BY ROBERT THOMAS – In a cert petition filed last week, five Hawaii taxpayers argue that they have standing to challenge the constitutionality of property tax exemptions conferred on lessees of Hawaiian Homesteads. Only “native Hawaiians” are eligible to lease homestead land, and thus only those possessing the appropriate blood quantum are entitled to the tax exemptions.
The petitioners are not “native Hawaiians” and thus are not lessees, and paid their property taxes under protest. When they sought refunds in the Hawaii Tax Appeals Court and argued that they should also be exempt, that court concluded that “native Hawaiian” was not a racial classification and did not review the tax exemption with strict scrutiny. Instead, the court upheld the exemption under rational basis review.
The Hawaii Supreme Court vacated the Tax Court decision and dismissed for lack of jurisdiction, holding the petitioners lacked standing to challenge the exemption since they had not sought homestead leases (leases for which they were ineligible because they are not native Hawaiians).
The petition presents the following question:
In Rice v. Cayetano, 528 U.S. 495 (2000), this Court held that a state classification of voters according to whether they are “any descendant of not less than one-half part of the blood of the races inhabiting the Hawaiian Islands previous to 1778” was an impermissible racial classification under the Fifteenth Amendment. Respondents have employed the same classification to determine whether a taxpayer is eligible for certain long-term leases that entitle lessees to significant tax exemptions. No equivalent exemption is available to petitioners because they do not fall within that racial classification.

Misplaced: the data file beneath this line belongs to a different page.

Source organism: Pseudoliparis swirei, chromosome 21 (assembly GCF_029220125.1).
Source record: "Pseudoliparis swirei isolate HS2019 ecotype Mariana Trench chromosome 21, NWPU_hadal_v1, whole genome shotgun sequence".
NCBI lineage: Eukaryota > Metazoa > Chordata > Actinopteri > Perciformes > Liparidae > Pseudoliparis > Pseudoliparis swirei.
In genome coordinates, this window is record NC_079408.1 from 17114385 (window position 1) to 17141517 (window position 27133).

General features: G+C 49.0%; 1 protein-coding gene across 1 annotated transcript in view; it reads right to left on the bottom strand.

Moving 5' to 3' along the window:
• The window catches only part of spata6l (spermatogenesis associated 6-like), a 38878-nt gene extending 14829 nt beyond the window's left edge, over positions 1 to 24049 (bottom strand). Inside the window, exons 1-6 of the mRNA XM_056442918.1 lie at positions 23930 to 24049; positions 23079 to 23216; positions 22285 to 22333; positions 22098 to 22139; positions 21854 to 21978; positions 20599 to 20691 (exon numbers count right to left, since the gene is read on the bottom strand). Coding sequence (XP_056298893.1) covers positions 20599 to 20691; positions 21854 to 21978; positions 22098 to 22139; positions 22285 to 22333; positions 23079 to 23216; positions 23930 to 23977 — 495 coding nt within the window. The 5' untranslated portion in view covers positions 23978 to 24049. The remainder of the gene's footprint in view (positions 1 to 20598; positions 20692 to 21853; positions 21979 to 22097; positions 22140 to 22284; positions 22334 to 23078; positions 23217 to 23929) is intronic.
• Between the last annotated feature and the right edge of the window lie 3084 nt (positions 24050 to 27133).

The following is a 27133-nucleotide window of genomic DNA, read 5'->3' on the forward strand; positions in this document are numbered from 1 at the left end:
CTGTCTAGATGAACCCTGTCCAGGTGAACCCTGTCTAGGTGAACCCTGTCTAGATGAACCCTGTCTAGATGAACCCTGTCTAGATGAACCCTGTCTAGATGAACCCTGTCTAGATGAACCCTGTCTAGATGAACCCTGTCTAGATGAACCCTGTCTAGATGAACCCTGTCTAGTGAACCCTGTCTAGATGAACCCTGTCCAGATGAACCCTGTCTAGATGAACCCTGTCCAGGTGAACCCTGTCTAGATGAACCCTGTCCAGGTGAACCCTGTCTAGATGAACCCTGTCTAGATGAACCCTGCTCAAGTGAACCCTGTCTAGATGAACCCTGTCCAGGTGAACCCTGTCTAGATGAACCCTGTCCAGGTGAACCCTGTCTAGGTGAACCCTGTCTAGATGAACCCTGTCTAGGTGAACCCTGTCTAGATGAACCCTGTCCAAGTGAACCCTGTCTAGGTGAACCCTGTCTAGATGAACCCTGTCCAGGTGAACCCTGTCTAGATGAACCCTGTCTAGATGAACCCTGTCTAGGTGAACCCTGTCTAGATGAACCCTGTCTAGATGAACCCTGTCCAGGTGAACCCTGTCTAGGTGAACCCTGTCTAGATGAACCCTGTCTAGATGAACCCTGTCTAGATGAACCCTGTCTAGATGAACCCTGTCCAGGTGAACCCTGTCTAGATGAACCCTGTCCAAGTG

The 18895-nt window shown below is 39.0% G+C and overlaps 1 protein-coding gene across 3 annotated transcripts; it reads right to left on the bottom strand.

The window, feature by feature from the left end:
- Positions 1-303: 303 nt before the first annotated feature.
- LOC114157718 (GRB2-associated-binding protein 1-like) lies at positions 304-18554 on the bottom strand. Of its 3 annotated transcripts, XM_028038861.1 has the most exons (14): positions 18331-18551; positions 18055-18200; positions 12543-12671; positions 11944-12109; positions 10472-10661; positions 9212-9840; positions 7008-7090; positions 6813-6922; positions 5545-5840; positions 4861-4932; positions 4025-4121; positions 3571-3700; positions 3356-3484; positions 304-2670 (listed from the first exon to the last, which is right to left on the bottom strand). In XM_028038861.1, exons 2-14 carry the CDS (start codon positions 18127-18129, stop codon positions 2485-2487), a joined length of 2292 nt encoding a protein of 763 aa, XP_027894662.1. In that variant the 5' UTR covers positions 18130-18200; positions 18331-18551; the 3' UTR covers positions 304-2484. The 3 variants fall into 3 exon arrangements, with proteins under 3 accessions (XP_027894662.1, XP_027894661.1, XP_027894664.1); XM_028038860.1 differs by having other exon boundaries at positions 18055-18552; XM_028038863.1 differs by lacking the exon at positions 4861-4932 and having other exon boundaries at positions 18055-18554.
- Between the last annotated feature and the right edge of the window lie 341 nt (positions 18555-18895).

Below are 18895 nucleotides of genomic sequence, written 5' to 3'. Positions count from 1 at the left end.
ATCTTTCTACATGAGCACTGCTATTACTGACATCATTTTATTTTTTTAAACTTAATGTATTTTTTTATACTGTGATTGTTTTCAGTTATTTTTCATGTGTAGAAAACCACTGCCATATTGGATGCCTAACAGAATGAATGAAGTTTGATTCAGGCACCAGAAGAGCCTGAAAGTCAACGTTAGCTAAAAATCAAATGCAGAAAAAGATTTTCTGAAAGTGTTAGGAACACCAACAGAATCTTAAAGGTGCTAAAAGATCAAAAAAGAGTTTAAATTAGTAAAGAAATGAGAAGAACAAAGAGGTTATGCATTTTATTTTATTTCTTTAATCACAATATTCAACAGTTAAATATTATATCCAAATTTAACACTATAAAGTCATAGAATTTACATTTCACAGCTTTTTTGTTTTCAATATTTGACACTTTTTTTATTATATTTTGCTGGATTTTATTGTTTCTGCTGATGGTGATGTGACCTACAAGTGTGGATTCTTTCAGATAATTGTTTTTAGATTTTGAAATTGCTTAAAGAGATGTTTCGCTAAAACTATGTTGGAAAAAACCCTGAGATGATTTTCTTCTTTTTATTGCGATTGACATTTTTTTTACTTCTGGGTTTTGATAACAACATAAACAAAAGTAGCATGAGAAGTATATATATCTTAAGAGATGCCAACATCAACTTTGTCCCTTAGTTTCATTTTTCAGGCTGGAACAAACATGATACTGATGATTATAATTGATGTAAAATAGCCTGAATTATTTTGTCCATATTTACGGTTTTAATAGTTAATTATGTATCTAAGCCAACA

Petitioners paid their taxes under protest and then sought refunds from their respective counties on the ground that their tax bills resulted from a racial classification inconsistent with the Constitution. The Hawaii courts declined to apply Rice or subject the classification to strict scrutiny. The question presented here is:
Whether the Hawaii courts erred in failing to recognize that petitioners have standing to seek a refund of their own taxes and that the Equal Protection Clause precludes a State or municipality from creating tax exemptions that are available only to members of a certain race.
Because the petition draws into question the constitutionality of the Hawaiian Homes Commission Act and the constitutionality of a part of the Hawaii Admission Act, the U.S. Solicitor General was served a copy. It will be interesting to see if the SG adds its views.
The state’s Brief in Opposition, if any, is due in 30 days.